Would You Still Jump?
In this first of a series of cheery, lighthearted blog posts, I’m going to talk about something that has been on my mind recently.
I’ve been thinking about death.
This particular spate of musing was triggered by Torchwood, not for the first time. You see, halfway through series two of Torchwood, Owen dies. Except not quite. This being Torchwood and thus part of the Whoniverse, he doesn’t stop walking around. Unsurprisingly, he has an identity crisis – wouldn’t you? – and then there is one of the most inspiring, heartbreaking and thought-provoking episodes of Torchwood ever, at least in my opinion.
It’s called ‘A Day In The Death’. There’s the main story of Owen’s death and continued struggle with existence - I’m broken, Tosh! - which never fails to reduce me to an emotional wreck. But there’s also a frame story that shows Owen on a roof with a woman who wants to jump. Why? Because her husband died less than an hour after they were married; today should have been their anniversary. Why wait so long? Because she “believed people when they said it would get better.”
As viewers, we think that Owen went there to jump. As he tells her his story, the camera cutting back to the two of them throughout the episode, this seems to be confirmed. He wants it all to end. After all, he’s already dead. Injuries don’t heal, so throwing himself off a roof seems a fairly good way to destroy himself.
Owen didn’t go there to jump.
He went there to help.
See, as Owen’s story unfolds, we see its conclusion – hope, in the form of an alien artefact, a reply to messages sent by NASA into space, which gives out a ‘light in the darkness’. Owen says that it sang to him. He shows the woman – Maggie – the light and says to her that if the darkness is still overwhelming, then she should jump, but he reminds her of the little things. Cigarettes. The first sip of tea on a cold morning. Her friends.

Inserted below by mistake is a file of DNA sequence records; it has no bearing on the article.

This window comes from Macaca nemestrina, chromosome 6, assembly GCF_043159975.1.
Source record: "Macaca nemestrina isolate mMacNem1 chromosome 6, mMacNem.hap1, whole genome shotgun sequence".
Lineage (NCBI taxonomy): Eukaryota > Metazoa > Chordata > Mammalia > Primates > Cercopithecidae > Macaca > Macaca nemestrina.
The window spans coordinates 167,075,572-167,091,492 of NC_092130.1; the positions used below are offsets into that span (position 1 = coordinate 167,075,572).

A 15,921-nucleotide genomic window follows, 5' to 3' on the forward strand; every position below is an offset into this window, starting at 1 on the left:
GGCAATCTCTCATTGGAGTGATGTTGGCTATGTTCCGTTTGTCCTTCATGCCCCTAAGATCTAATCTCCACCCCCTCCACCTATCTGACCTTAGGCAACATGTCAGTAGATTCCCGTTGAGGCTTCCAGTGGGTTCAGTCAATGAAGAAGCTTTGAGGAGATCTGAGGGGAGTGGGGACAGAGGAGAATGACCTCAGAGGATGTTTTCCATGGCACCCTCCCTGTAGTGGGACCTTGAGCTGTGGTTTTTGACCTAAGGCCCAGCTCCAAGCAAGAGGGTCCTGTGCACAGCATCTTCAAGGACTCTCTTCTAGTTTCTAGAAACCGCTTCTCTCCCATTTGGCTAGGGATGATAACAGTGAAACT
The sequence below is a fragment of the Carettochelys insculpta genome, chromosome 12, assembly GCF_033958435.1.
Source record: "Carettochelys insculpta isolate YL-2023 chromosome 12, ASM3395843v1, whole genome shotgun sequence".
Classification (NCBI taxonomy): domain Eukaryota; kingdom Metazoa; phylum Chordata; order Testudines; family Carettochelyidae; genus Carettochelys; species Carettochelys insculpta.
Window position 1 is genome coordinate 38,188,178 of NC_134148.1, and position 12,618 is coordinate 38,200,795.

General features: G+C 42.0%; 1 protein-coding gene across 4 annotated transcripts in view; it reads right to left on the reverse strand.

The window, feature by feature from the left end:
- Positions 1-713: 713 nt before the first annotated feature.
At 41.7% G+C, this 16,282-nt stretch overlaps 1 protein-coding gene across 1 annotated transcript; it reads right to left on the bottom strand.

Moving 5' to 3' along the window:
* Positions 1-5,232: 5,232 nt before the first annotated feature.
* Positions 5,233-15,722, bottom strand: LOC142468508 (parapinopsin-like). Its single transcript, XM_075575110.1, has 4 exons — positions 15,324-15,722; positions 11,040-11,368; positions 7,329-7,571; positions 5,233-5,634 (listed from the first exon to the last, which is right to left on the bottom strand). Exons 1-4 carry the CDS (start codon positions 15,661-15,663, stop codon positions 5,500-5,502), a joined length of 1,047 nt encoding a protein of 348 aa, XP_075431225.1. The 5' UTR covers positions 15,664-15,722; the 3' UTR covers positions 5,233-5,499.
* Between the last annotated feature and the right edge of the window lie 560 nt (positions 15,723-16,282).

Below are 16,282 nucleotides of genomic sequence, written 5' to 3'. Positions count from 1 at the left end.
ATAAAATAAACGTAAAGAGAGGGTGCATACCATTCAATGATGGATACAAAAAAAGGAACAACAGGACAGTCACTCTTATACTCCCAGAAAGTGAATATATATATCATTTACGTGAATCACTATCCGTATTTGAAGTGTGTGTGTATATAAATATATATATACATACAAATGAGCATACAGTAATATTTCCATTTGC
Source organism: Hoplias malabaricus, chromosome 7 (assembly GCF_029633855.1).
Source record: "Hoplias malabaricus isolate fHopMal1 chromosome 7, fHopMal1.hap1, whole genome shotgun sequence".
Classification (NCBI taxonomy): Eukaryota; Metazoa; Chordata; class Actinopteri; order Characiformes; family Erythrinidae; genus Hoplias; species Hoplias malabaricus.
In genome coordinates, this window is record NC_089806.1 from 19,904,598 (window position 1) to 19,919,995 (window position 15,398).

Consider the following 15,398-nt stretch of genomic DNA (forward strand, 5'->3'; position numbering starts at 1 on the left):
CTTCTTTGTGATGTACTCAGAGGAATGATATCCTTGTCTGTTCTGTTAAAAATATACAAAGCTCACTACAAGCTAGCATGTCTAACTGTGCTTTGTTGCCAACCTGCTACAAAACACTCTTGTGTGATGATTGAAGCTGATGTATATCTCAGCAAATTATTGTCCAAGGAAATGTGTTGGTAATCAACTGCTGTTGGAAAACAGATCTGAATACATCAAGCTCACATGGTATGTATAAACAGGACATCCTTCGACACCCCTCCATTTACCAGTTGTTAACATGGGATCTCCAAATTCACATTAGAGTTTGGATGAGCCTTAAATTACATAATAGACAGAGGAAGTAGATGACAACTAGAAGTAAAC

He holds the alien light in one hand and holds her hand with the other, and he asks her if she still wants to jump.
We don’t know what decision she made but given her earlier hesitation on grounds of fear, the implication is that she didn’t. This was poignant to me because yesterday, a couple of hours before rewatching this episode, I witnessed a Tumblr conversation between Pheris and an anonymous user who was feeling suicidal. Contributing as best I could in replies, I urged the anon to live ‘for the cookies’ – for the good things among the bad.
If that anon had come to me today, and I were having that conversation with them, I would have told them to watch that episode of Torchwood all the way through and then tell me if they would still jump.
Because Owen went up there to help … even though he had just failed to save a man’s life. Perhaps because he failed. Even after he had asked that old, old man whether his life, plugged into life support and fed through a tube, was any better than death.
You have to consider Owen’s unique position here. He’s dead. He knows what happens (in his own universe at least). And yet he went out of his way to convince a woman to live. Why?
Because life, even though dark, still has pinpricks of light … and death doesn’t. Not for him. It’s just darkness, and he is scared. He is terrified that he will be consumed by it if he closes his eyes. Even a life full of pain (something Owen can no longer feel) is better than that.
I’ve been brought up believing in heaven and hell and most of the time, I still do. Up to a point. (I have issues with hell.) I never used to be scared of death, because it was ‘well, either I’ll hopefully go to heaven or there’ll be nothing so it won’t matter’. The idea of nothing terrifies me. Seriously. It scares the sh*t out of me, if you’ll pardon my language.
The idea of my thoughts, of my very being, just vanishing when I die, and everything being darkness? That’s the most terrifying idea in the world.
So if your life was dark, but you knew that death was pitch black and could only hope to be an end, not a better existence … if you were standing on that roof top, and someone urged you to think about the little specks of light that still existed … what would come to mind?
Would it be friends? Or something you loved doing? Or one particular person?
Would you still jump?